Make Architecture



06: Mold_it

Assignment 6:  Molding and Casting

Lessons Learnt and Further Ideas:

1.) Although OOMOO 25/30 is advertised to capture very fine details, I believed that it would be able to handle a cruder job.  However its low tear strength makes it incapable of doing so.  On the other hand, just as advertised,  when I used my mixing bucket as a lid, the material captured the text underneath the bucket perfectly – where it was made, recyclable sign,etc.  So the flexible silicone rubber was not suitable for my initial purposes.

2.)  If I continue with this project, I would switch to the Mold Max which has a higher tear strength compared to OOMOO 25/30.

3.)  I understood how important it is to design a formwork by taking into account every step in assembly and disassembly.  Still, it is very difficult to foresee many issues, so I guess I would still have had to repeat many processes until I get it right.

4.)  It is also important to fix whatever is in the formwork – in my case the balloons.  Now I would glue or tape the balloons, and seal the edges with a sealing agent and make sure it is smooth and that there are no gaps.

5.)  A lid is necessary in my case because the balloons start to surface, both changing whatever organization is intended and dragging up material.  This makes it impossible to have a naturally formed (by gravity) straight surface.

6.)  Transparency turned out to be important for my model both design-wise and for disassembly during taking out the balloons.

7.)  As a further idea, after succeeding in the silicone rubber model, I am going to combine silicone rubber and wax, and think about integrating lighting.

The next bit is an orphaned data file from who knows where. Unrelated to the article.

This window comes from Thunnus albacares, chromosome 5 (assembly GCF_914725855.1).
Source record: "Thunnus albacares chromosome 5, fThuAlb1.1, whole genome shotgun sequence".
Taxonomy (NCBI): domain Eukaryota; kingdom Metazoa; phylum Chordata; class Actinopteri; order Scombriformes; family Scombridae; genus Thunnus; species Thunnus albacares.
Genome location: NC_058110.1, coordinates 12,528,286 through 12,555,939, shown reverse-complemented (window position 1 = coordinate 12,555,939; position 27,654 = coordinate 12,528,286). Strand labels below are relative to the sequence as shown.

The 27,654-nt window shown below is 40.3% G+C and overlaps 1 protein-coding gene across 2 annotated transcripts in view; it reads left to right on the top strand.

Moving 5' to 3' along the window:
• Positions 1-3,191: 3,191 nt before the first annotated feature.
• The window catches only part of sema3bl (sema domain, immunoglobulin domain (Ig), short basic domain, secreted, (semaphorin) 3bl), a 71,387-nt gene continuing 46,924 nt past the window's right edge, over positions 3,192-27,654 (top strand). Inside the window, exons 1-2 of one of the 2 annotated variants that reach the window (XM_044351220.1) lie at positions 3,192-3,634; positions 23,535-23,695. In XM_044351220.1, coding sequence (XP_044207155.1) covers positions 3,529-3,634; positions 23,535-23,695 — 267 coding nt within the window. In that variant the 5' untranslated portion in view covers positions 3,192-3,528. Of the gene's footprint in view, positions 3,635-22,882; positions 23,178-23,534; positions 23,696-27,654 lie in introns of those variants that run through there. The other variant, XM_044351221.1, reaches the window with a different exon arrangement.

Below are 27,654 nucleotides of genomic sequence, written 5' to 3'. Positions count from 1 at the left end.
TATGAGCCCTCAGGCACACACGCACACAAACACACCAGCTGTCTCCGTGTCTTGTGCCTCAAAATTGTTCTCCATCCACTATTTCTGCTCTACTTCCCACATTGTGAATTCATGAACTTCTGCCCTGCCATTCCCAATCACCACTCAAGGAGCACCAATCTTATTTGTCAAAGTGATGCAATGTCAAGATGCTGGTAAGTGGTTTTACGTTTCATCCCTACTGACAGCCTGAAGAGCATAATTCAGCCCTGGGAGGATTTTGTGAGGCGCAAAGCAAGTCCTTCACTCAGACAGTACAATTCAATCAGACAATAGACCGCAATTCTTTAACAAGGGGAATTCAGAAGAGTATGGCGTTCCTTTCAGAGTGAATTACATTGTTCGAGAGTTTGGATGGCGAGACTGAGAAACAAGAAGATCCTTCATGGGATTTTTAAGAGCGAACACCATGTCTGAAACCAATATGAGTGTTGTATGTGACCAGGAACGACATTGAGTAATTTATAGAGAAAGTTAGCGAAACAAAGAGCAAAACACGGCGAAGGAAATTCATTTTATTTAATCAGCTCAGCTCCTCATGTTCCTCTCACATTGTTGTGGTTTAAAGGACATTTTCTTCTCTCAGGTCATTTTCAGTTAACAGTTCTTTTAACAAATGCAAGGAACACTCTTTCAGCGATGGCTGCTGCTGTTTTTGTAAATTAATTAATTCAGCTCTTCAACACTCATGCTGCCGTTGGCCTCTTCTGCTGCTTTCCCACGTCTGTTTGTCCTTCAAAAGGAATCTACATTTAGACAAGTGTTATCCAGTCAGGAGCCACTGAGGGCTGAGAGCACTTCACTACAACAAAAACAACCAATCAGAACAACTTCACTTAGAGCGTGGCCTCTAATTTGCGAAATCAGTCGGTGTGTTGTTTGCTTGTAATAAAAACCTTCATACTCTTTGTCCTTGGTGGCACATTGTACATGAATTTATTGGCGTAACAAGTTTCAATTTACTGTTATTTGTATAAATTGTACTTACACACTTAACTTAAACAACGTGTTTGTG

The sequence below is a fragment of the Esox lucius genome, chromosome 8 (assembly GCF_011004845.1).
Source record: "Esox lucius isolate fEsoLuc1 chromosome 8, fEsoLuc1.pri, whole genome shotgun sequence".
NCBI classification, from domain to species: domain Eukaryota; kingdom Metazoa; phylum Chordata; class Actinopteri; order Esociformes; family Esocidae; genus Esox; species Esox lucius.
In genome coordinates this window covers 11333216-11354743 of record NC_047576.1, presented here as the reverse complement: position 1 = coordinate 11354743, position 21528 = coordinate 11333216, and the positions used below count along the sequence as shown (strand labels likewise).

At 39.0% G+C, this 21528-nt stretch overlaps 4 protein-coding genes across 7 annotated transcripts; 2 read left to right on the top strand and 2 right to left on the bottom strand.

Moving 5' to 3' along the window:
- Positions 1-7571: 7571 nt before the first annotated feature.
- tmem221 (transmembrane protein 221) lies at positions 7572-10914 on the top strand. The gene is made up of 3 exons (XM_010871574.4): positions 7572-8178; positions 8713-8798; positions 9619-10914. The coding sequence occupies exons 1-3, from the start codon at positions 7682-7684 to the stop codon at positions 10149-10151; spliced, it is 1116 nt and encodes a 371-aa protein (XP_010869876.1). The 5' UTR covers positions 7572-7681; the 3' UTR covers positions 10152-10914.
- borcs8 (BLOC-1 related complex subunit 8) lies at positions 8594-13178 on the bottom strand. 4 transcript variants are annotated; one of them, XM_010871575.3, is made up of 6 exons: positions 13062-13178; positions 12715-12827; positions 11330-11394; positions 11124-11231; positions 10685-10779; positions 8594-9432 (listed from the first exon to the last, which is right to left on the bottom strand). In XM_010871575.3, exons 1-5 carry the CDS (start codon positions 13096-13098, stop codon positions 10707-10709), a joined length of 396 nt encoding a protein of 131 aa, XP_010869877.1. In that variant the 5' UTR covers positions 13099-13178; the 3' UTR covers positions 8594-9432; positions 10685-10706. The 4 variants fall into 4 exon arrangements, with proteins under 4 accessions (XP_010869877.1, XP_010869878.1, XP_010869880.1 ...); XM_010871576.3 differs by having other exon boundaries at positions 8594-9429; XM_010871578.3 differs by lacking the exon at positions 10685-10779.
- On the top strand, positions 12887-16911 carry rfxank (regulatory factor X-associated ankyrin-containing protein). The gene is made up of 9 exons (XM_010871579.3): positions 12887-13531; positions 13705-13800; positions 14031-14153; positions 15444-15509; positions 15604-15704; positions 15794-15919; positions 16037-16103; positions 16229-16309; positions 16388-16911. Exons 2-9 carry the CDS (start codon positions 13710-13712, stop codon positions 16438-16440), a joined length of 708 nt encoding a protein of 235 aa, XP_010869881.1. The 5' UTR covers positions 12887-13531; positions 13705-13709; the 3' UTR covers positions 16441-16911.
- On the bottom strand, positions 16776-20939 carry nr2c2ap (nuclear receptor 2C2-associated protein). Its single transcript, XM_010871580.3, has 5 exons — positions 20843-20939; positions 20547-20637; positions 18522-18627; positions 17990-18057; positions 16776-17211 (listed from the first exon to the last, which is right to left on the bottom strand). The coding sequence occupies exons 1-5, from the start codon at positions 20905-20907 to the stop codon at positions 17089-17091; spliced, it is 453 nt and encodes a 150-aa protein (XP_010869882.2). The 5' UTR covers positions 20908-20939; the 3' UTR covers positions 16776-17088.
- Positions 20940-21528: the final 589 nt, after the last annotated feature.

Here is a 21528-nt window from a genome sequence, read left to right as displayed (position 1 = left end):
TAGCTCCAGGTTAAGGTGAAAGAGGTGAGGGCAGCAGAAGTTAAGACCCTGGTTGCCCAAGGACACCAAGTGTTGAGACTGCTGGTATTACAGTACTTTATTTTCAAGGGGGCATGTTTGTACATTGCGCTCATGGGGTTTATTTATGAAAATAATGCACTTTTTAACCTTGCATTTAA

Many thanks to my mom for her great help.


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Instructor: Nick Gelpi TA: Skylar Tibbits TA: Varvara Toulkeridou
Class Times, Monday, 1-4pm - room 5-216
4.184 is an intensive introduction to methods of making explored through a wide range of brief but focused 1-week exercises. We'll engage the real and leave behind representation in the focused context of this class gaining skills for utilizing a range of fabrication machines and technologies from lasercutting, waterjet, 3D printing, welding, formworking-molding, casting, gears, joints and composites.
In this workshop we'll constrain ourselves to the territory of the 1:1. Students will represent architectural constructions at full scale and develop a more intimate relationship with technology by engaging the tools and techniques that empower us. We will gain access to the most cutting edge machines and technologies in the MARS lab at the Center for Bits and Atoms.
The second layer of information for this course will be to look at a series of case studies in which construction methods and technologies have played a dominant role in the design process .
Over the past 20 years, architects have focused on the technology of representation to create new ideas of what architecture could be. Looking back today, much of that research failed to substantially change the way we design buildings by focusing on apriori formal configurations. This class makes the contention that this failure comes from a lack of considerations of the potentials within fabrication knowledge. We look to the future of what building might become, given the expanded palette of personalize-able technologies available to us as architects. Students will participate in curious technological and material investigations, to discover the potentials, known and unknown, for these various technologies.
The sub-disciplines of what's drawn and what's built have been compartmentalized and disassociated as the representational tools of architecture have distanced themselves from the techniques of making. At the same time the technologies for “making” in architecture have provided us with new possibilities for reinventing how we translate into reality, the immaterial representations of architecture.


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